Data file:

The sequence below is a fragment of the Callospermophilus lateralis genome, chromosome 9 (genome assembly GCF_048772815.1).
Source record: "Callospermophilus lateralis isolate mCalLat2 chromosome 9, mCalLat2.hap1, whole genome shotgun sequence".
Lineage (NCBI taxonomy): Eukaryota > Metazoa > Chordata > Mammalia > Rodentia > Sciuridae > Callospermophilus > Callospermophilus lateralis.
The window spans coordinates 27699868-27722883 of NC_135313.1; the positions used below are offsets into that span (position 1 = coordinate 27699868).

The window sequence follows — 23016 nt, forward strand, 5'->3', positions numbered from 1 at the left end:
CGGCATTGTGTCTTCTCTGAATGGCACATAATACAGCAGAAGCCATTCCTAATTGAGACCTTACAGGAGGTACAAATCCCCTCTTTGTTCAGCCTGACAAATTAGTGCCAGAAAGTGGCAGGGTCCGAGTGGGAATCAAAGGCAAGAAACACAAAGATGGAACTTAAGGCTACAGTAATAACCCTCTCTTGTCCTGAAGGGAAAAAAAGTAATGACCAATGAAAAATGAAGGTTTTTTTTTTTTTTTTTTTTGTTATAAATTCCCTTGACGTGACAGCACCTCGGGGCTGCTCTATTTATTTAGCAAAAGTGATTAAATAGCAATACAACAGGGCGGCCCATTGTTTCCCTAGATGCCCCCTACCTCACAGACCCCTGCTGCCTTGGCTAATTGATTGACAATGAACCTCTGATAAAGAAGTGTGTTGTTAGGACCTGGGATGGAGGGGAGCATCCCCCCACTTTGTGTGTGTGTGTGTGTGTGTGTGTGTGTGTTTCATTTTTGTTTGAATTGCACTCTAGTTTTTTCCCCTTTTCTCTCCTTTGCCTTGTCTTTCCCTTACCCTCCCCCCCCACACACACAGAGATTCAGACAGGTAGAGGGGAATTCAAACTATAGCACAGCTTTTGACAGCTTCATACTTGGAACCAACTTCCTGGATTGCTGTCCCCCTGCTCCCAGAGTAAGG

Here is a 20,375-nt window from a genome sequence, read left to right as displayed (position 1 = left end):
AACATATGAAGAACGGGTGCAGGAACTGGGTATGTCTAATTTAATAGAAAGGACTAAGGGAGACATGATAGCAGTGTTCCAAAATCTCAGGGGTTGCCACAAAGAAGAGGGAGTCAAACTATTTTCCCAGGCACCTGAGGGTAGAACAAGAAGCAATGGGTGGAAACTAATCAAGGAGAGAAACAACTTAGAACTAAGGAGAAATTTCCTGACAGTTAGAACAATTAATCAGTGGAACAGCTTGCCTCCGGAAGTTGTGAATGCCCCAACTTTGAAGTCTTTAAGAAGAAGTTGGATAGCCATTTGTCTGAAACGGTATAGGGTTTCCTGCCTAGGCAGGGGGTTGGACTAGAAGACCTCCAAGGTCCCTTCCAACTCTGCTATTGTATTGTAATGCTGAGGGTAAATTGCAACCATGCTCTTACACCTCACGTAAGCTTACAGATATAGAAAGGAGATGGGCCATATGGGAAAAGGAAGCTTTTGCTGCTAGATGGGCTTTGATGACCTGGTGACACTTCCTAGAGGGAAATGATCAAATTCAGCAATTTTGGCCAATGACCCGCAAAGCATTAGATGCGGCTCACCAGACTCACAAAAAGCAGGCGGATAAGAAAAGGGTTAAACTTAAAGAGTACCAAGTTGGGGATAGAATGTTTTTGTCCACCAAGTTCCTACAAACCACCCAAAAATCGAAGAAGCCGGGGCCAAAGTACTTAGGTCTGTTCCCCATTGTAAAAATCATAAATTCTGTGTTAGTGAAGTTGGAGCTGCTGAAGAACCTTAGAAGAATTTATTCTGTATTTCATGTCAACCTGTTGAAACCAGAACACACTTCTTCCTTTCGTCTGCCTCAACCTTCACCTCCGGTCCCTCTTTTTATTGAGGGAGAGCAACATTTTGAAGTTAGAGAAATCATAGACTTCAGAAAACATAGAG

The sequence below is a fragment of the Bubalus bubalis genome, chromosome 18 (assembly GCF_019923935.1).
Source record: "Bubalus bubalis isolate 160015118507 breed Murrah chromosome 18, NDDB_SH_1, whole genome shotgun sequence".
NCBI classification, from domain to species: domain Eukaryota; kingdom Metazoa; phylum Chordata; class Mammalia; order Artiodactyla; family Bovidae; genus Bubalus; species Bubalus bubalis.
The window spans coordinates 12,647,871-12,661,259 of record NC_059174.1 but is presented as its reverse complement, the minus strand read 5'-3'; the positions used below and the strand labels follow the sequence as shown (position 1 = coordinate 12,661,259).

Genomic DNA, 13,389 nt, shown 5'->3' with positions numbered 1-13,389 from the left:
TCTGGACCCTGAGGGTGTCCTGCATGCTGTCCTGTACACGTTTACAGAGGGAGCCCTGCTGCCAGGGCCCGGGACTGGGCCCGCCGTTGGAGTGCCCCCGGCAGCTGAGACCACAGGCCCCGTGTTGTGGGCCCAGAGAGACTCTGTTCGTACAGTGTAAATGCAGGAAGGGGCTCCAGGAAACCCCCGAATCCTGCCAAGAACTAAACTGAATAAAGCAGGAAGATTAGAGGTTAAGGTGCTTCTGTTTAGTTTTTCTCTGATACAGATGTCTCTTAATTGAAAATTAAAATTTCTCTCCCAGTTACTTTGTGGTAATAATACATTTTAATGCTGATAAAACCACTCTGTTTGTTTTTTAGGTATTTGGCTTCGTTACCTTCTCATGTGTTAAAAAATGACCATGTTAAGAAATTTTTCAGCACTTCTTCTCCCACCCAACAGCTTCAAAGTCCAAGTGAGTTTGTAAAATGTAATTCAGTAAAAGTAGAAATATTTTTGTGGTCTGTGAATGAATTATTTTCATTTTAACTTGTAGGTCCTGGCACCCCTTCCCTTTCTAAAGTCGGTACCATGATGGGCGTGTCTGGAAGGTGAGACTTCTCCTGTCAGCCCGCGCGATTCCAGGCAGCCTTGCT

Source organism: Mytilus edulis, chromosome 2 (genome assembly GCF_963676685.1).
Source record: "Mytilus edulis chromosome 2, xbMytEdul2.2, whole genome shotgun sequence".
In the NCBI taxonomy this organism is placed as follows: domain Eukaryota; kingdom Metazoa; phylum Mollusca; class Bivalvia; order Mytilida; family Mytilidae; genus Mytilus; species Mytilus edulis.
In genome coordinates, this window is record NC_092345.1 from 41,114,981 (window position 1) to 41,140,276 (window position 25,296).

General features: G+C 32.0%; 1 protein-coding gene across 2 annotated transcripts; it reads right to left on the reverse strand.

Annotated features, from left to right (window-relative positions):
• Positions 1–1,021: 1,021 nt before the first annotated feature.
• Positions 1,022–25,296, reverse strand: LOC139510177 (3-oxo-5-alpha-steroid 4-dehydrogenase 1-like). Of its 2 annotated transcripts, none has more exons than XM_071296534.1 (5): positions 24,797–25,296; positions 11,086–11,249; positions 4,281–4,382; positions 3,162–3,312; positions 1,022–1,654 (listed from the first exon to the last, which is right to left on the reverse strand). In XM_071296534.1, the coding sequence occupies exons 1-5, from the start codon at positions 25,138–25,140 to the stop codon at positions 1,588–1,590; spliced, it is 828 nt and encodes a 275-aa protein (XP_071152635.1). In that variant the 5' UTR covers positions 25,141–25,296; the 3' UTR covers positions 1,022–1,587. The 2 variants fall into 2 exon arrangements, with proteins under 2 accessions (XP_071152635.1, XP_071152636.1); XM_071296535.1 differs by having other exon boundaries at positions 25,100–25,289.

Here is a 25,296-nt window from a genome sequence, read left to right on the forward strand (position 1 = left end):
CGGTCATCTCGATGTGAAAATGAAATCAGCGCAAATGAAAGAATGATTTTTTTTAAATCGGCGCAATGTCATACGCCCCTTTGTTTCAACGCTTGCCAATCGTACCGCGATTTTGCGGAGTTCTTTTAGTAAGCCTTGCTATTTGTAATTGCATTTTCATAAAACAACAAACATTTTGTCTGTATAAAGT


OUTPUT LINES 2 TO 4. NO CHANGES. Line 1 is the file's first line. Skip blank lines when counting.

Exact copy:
Source record: "Callospermophilus lateralis isolate mCalLat2 chromosome 9, mCalLat2.hap1, whole genome shotgun sequence".
Lineage (NCBI taxonomy): Eukaryota > Metazoa > Chordata > Mammalia > Rodentia > Sciuridae > Callospermophilus > Callospermophilus lateralis.
The window spans coordinates 27699868-27722883 of NC_135313.1; the positions used below are offsets into that span (position 1 = coordinate 27699868).